Qatar Masters Leader Dealt 'Sickening' Lost Ball Blow

Playing the 10th, Matthew Jordan's wayward second shot was eventually found. However, it was outside the three-minute allotted time period

Jordan talks to marshal
(Image credit: Getty Images)

After a controlled level-par front nine in near-30mph winds, Matthew Jordan stood two-shots clear at the top of the leaderboard heading into the back nine. And, after a bullet of a drive at the par-5 10th, he was in prime position to extend that lead further.

However, the 26-year-old pulled his second shot from the fairway, with the ball ricocheting and bouncing around before coming to rest. Seeing it fly into the desert, Jordan decided to not play a provisional, with the ball seemingly not that far off-line.

See more

But, as Jordan and his group made their way to the vicinity of where his ball was, no-one had any idea of where it came to rest. As a result, the three-minute window in which the ball must be found had started, with players, caddies, officials and fans searching furiously to try and find it.

With the three minutes up, the search party couldn't locate the Englishman's golf ball. However, that wasn't the end of the story, with it then being revealed that Jordan's ball had been found, but after the allocated time.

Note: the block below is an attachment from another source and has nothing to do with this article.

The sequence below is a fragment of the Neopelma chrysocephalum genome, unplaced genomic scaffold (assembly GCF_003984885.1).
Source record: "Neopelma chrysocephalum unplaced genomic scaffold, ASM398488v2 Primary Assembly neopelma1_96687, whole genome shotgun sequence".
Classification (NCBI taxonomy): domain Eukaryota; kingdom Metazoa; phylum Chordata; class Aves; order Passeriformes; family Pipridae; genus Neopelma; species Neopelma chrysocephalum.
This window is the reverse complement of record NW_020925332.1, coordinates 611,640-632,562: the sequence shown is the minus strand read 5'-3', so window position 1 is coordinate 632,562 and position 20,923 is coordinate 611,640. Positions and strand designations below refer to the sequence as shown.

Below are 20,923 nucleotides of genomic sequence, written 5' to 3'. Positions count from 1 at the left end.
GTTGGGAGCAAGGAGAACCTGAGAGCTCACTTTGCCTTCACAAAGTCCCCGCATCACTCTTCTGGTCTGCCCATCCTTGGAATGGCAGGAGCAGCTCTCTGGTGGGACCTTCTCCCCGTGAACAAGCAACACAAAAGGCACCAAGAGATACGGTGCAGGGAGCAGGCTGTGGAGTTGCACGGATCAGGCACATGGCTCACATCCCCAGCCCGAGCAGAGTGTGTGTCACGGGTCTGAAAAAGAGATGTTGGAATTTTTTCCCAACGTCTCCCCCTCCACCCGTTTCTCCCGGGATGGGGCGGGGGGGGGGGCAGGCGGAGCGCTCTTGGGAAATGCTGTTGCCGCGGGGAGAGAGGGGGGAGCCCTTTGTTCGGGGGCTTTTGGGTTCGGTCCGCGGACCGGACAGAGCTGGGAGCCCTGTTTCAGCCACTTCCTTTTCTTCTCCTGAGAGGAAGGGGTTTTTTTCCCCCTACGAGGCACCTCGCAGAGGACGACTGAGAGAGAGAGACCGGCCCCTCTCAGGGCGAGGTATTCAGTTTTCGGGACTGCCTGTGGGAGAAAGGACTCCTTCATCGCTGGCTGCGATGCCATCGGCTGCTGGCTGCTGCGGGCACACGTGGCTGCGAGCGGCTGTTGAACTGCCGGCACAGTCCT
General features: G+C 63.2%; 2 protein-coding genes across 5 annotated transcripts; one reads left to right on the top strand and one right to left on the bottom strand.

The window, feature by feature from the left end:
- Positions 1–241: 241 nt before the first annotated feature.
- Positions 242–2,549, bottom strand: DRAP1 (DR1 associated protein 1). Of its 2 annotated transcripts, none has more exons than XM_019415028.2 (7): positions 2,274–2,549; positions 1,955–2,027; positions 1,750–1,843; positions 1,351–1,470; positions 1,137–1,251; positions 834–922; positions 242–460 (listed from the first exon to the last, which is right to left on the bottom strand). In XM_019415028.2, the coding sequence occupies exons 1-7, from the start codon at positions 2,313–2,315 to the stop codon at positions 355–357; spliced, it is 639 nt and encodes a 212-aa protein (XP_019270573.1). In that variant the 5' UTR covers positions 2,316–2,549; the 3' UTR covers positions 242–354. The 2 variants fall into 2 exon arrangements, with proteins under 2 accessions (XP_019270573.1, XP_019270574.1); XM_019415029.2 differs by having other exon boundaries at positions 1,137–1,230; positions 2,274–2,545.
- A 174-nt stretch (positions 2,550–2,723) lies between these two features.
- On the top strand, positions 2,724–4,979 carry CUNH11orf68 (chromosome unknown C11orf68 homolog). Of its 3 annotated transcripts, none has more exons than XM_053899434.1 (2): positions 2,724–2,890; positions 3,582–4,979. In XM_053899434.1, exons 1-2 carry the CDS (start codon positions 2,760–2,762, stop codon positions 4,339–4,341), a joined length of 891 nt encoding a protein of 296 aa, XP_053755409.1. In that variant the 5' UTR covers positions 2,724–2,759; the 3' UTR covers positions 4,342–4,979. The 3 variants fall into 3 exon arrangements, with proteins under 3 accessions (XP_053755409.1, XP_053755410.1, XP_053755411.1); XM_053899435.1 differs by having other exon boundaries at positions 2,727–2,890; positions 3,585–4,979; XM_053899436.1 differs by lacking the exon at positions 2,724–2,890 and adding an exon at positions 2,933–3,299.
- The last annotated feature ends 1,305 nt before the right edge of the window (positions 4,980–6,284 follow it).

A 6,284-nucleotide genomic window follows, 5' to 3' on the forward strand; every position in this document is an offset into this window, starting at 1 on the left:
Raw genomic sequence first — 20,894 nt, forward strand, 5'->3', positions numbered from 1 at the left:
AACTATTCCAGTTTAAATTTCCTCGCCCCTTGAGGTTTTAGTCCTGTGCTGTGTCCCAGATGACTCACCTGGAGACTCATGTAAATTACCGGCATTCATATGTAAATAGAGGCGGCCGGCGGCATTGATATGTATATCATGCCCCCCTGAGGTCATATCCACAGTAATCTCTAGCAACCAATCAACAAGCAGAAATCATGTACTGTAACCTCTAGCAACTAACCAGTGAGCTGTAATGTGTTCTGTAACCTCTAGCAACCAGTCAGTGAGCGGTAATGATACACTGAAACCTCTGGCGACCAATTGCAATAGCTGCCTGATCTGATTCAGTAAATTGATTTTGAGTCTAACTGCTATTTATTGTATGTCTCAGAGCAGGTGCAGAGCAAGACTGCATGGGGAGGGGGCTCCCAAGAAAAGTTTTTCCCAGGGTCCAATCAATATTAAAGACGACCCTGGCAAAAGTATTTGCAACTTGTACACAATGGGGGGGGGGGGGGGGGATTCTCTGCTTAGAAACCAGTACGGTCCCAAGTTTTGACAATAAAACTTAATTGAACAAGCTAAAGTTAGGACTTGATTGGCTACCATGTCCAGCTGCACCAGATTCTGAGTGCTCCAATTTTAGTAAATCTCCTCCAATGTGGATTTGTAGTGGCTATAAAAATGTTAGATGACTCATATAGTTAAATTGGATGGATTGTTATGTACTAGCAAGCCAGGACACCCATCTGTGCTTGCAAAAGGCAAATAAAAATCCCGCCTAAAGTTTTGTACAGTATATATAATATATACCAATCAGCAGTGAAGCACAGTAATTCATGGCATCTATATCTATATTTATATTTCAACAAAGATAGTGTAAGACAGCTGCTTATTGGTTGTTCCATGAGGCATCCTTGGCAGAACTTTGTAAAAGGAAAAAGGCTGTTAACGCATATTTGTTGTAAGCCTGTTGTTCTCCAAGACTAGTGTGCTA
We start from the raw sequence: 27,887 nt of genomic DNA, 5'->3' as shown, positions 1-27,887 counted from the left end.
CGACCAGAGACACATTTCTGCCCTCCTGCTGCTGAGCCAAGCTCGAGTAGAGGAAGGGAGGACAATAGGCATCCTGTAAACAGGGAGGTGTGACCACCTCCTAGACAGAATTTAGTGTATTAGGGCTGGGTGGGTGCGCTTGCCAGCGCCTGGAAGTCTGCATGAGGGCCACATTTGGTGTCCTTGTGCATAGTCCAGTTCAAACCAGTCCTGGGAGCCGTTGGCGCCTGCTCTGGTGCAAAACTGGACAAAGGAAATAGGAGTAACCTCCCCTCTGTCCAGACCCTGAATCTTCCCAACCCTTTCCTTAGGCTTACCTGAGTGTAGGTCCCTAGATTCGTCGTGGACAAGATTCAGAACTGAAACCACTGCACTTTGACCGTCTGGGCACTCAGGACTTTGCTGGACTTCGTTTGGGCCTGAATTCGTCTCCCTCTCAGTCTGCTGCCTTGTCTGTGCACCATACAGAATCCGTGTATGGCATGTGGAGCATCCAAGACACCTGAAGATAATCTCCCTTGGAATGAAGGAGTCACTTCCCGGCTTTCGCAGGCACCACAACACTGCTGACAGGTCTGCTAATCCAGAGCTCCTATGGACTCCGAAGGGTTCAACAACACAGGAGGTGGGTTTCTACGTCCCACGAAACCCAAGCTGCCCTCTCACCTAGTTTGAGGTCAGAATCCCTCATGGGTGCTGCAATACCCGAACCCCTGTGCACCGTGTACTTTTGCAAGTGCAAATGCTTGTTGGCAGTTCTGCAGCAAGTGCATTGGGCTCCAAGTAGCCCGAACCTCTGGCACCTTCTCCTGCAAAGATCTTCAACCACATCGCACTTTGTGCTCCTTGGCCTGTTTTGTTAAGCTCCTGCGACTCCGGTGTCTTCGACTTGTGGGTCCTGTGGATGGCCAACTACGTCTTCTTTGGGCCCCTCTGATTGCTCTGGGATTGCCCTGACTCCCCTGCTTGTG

As a result, Jordan was forced to drive back up the fairway in a golf cart to replay his fairway wood. After all the drama, he would go on to make a respectful bogey that dropped him back into a share of the lead with Poland's, Adrian Meronk.

Jordan talks to a marshal

DP World Tour referee, Mark Litton, and Jordan in discussion with a marshal on the 10th hole the during the final round of the Qatar Masters 

(Image credit: Getty Images)

According to Rule 18.2a - When Ball Is Lost - A ball is lost if not found in three minutes after the player or his or her caddie begins searching for it. If a ball is found in that time, but is uncertain whether it is the player's ball then the player:

- Must promptly attempt to identify the ball (Rule 7.2) and is allowed a reasonable time to do so, even if that happens after the three-minute search time has ended.

- This includes a reasonable time to get to the ball if the player is not where the ball is found

If the player does not identify his or her ball in that reasonable time, the ball is lost.

Following Jordan's bogey, he would then produce a run of four straight dropped shots, as he fell down the leaderboard. 

Matt Cradock
Matt Cradock

Matt studied Sports Journalism at Southampton Solent University, graduating in 2019. Now a freelance writer for Golf Monthly and the PGA, he covers all aspects of the game, from Tour news to equipment testing and buyers’ guides. Taking up the game at the age of six, Matt currently holds a handicap of 3 and despite not having a hole in one…yet, he has had two albatrosses. His favourite player is Rory McIlroy, despite nearly being struck by his second shot at the 17th during the 2015 BMW PGA Championship.